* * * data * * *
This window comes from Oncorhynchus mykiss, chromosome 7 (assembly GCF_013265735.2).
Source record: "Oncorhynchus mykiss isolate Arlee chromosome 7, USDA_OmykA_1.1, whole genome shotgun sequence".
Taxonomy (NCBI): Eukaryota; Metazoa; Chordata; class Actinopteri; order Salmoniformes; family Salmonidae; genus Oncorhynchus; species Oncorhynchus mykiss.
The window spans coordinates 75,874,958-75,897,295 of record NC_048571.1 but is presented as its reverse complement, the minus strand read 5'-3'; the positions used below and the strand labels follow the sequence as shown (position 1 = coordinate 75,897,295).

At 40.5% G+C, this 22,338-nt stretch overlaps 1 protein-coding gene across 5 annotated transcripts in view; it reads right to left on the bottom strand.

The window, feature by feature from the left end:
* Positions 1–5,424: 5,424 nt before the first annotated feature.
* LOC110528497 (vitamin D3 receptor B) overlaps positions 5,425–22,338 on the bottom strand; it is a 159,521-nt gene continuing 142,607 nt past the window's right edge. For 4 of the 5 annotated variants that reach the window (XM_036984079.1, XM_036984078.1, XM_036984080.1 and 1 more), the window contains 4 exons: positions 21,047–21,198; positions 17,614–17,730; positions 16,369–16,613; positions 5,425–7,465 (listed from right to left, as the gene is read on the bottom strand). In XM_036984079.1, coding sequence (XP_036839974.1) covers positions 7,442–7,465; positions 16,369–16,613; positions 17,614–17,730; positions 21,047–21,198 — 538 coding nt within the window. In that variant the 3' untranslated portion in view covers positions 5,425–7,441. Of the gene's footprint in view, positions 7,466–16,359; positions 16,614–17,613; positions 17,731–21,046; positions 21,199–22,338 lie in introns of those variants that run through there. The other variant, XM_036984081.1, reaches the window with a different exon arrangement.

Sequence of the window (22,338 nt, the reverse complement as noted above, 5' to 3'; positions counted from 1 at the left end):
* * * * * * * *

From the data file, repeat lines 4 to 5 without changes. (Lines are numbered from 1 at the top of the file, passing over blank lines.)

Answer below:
The window spans coordinates 75,874,958-75,897,295 of record NC_048571.1 but is presented as its reverse complement, the minus strand read 5'-3'; the positions used below and the strand labels follow the sequence as shown (position 1 = coordinate 75,897,295).

At 40.5% G+C, this 22,338-nt stretch overlaps 1 protein-coding gene across 5 annotated transcripts in view; it reads right to left on the bottom strand.